SUNY Oswego's student-created BusShare web tool simplifies Centro ridership


October 31, 2017

SUNY Oswego's Office of Sustainability recently launched its latest award-winning transportation initiative, BusShare, the web-based brainchild of a student who wanted to make it simple to ride Centro's system in and around campus and the city of Oswego.

Aimed at further reducing the college's carbon footprint, BusShare -- -- helps riders easily find the most efficient and timely way to use Centro to reach their destination. Its hallmarks are easy-to-follow steps with visual and plain-language cues.

"I was running (the college's) BikeShare program. It became wintertime, and bikes weren't the best way to travel," said Alex Monachino, a recent SUNY Oswego graduate who then was majoring in graphic design with a web-development emphasis. "So I had free time last winter to take on a new project."

Working with Centro and its bus-scheduling interface for application programmers, Monachino developed a prototype. Sustainability Office leaders Jamie Adams and Mike Lotito, along with a group of enthusiastic volunteers and interns, served as Monachino's focus group for testing and feedback through the spring and into the summer.

"Alex is the genius of this, pulling open-source data from Centro," Adams said. "As Centro updates its schedules, BusShare pulls it all in to our site. It super-simplifies routes and how long the trip will take."

All a user needs to do is type in starting and ending points on the site's "Let us help" home page, using a phone, tablet, laptop or desktop with Internet access. BusShare does the rest: Where to catch the next bus, the walking directions and time to get to the stop, time of departure, route, travel time and, if necessary, transfer information and walking directions to reach the destination. If the next bus won't do, a single click pulls up the next one. Return trip? One more click.

National honor

BusShare and its more established companion program, BikeShare, came to the attention of the American Association of State Colleges and Universities, which recently honored the SUNY Oswego transportation initiatives with one of only a handful of awards at AASCU's national convention in San Diego. Thanks to an invitation from SUNY Oswego President Deborah F. Stanley, Monachino and BikeShare originator Alex Elkins were there to accept the Innovative Project Award in Sustainability and Sustainable Development.

"It was a pleasure to see these two enterprising and resourceful recent alumni accept this extraordinary honor at the AASCU awards ceremony," Stanley said. "Their achievements, now available to all of SUNY Oswego, reflect the college's own passion and determination to make the world more eco-friendly and sustainable, starting right here at home and extending around the globe through the talents of our graduates."

Sustainability office intern Theresa Personna, a junior major in both public relations and global and international studies, said she has used BusShare to travel across town from campus to Wal-Mart and other destinations in the city.

"It's so sleek and efficient," she said. "I don't have to be too descriptive. (For example) I can type 'cams.' I don't have to type 'Cam's Pizzeria.'"

Peterly Jean Baptiste, a junior language and international trade major who has worked with the Office of Sustainability since early in his freshman year, said the BusShare website also is ideal for students using the on-campus Blue and Green routes, and for students who commute to the college from off-campus residences. The office has launched a major promotional effort in residence halls and elsewhere around campus to boost awareness of BusShare.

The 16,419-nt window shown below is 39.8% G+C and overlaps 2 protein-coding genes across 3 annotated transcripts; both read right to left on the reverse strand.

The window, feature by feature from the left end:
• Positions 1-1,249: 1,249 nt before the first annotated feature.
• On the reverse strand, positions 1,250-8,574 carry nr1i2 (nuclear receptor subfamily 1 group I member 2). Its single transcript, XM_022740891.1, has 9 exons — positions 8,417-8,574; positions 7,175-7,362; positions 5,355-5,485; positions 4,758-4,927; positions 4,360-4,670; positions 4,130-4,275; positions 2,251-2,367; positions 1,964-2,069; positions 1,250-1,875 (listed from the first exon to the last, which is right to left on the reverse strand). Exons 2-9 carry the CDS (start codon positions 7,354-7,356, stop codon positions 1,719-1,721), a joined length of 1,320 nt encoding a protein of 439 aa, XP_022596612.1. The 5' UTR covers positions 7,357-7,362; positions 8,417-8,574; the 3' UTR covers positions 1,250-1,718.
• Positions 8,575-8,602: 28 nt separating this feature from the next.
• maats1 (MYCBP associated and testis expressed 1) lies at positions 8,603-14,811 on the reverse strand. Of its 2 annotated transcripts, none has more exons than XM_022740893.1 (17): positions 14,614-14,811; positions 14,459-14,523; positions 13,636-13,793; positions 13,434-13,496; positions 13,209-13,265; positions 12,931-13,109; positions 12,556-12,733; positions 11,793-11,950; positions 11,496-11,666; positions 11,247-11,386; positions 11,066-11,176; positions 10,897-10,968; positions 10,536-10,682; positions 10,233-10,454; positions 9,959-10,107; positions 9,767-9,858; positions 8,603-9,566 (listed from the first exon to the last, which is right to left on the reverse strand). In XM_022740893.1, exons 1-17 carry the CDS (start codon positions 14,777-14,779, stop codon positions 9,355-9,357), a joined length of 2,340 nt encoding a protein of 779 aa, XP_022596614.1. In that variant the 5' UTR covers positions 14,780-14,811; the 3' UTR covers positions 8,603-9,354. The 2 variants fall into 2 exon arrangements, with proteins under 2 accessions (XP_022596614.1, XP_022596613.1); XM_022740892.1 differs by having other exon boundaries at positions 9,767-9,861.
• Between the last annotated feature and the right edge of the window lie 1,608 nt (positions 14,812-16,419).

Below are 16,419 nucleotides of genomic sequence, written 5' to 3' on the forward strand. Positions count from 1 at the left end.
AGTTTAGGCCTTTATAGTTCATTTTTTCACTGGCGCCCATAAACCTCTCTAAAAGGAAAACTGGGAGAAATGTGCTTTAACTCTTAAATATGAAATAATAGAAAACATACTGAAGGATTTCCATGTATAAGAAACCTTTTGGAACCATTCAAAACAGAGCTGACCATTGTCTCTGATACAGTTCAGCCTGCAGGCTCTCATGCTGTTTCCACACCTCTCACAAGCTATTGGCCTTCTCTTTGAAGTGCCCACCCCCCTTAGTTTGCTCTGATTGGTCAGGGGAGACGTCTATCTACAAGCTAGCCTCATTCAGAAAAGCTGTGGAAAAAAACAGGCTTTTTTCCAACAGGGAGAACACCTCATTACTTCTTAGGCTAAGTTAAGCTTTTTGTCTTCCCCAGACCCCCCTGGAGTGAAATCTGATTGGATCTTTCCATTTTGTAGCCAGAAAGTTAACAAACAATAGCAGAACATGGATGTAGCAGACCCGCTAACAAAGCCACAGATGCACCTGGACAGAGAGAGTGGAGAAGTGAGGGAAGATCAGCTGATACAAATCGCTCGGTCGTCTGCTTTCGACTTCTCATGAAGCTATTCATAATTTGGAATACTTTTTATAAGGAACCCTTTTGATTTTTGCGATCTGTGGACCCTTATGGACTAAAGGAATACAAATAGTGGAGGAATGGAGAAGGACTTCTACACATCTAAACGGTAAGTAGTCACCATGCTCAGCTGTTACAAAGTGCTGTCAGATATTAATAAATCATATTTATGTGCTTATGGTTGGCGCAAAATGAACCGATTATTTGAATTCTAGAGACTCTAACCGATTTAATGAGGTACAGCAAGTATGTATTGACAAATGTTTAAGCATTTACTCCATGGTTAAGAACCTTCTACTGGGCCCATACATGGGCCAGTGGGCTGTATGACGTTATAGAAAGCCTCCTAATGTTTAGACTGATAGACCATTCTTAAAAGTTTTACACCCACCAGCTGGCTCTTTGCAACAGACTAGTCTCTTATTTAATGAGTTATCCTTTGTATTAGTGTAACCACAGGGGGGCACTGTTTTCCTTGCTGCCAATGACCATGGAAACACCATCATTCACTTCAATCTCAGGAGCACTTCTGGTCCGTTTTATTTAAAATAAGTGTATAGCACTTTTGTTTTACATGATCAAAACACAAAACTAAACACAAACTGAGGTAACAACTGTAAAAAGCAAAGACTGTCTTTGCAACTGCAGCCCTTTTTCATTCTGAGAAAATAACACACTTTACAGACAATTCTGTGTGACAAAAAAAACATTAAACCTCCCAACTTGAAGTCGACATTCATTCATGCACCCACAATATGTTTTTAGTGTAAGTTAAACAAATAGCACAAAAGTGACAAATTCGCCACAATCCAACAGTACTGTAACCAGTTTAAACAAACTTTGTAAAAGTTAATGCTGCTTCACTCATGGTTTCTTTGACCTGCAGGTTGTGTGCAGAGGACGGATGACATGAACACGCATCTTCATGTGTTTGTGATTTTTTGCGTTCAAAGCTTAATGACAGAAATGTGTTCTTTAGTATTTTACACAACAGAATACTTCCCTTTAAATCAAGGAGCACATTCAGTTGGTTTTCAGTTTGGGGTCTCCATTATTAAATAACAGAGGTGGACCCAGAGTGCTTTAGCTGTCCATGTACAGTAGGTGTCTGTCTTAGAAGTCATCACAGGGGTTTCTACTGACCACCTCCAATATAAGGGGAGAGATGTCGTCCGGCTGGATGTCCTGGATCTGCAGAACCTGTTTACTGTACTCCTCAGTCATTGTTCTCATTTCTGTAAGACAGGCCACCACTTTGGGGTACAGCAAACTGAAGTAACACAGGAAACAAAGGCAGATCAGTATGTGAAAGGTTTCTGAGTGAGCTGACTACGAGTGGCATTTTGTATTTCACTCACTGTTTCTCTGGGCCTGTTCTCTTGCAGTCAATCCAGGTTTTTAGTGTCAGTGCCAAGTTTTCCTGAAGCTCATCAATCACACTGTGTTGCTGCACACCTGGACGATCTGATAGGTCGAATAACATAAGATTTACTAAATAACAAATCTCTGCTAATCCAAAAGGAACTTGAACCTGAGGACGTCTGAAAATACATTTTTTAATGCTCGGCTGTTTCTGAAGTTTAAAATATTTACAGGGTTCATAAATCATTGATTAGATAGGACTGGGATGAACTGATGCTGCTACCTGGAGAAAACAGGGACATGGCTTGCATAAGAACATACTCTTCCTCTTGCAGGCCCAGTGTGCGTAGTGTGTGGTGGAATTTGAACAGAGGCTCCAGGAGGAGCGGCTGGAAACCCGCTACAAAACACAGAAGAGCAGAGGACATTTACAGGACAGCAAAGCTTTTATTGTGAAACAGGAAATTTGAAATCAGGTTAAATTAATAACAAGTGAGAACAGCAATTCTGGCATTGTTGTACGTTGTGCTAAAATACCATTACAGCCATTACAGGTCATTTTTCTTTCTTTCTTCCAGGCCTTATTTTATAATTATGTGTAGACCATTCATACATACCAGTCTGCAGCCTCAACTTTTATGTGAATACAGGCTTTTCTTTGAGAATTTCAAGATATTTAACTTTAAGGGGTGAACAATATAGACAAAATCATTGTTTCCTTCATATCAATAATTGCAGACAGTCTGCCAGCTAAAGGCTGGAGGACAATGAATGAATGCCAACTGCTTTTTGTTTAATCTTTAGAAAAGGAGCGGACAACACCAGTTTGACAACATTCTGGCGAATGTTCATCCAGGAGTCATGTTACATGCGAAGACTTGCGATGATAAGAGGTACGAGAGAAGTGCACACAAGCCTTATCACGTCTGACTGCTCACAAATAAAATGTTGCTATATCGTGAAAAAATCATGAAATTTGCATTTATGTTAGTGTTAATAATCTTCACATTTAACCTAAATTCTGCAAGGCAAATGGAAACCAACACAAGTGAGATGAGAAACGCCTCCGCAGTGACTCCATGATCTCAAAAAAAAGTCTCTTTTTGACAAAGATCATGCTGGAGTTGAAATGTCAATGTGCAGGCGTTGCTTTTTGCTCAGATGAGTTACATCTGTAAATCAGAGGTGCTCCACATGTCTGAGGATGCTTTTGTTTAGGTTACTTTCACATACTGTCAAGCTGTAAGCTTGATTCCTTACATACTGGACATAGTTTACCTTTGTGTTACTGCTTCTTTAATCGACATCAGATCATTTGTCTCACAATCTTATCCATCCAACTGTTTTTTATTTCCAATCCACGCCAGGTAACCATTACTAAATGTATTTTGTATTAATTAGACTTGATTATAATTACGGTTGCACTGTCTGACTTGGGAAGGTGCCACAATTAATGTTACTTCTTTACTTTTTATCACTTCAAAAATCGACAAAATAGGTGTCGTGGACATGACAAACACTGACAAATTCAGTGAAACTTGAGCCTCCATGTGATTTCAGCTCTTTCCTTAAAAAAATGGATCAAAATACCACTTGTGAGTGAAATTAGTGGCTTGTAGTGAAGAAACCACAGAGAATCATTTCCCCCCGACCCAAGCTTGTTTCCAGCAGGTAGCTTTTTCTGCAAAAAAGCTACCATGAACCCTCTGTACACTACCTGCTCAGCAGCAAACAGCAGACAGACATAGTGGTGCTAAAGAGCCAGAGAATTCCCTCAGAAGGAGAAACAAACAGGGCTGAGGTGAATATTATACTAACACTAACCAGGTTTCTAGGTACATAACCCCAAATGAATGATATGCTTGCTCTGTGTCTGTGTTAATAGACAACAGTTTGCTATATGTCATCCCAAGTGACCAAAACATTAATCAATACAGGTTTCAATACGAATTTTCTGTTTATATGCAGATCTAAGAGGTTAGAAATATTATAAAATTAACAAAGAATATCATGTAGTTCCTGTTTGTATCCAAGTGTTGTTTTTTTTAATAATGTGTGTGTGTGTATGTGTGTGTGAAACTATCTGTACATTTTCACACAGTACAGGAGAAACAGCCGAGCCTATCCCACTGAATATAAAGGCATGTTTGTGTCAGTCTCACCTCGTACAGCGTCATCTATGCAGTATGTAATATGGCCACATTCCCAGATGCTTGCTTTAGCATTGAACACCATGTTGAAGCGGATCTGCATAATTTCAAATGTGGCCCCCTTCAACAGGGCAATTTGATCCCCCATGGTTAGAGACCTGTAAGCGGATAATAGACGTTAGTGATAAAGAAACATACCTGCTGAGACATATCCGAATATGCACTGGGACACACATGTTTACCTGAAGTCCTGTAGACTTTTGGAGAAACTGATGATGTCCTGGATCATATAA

Adams said, "We estimate that 35 percent of our carbon footprint is from commuter transportation. BusShare can make a significant impact. We wanted to make riding the bus cool."

Community users

Can the greater Oswego community use BusShare? Adams urged those planning to visit campus to give it a try. For example, type in a departure point as general as "fulton" with a destination of "campus center."

"It can mean a huge savings in gas and parking hassles -- and (avoiding) a lot of ruined hair in the winter," she said.

The inventor of BusShare, Monachino, has moved on to a web-development job with motor- and extreme-sports marketing company OctaneLabs near Minneapolis. He credits SUNY Oswego's graphic design degree program -- particularly art faculty member Rebecca Mushtare's classes merging visual design and programming -- with helping build his skills and guide his path into web design and development. He also credited his colleagues in Sustainability.

"The atmosphere in the office is really nice and welcoming," he said. "From the nature of this project, you can see that experimentation is encouraged, along with outside-the-box thinking."

President Stanley, a decade ago, became an early signatory of the American College and University Presidents' Climate Commitment, pledging the college to become climate-neutral by 2050. For more information on SUNY Oswego's efforts in environmental stewardship, visit or contact

Easy riders -- Students Peterly Jean Baptiste (left) and Theresa Personna, both of whom work with SUNY Oswego's Office of Sustainability, show the "Let us help" home page of the college's web-based BusShare application. Award-winning brainchild of Alex Monachino, who graduated in May with a degree in graphic design, BusShare provides easy-to-follow, plain-language steps for Centro ridership on campus and around Oswego County.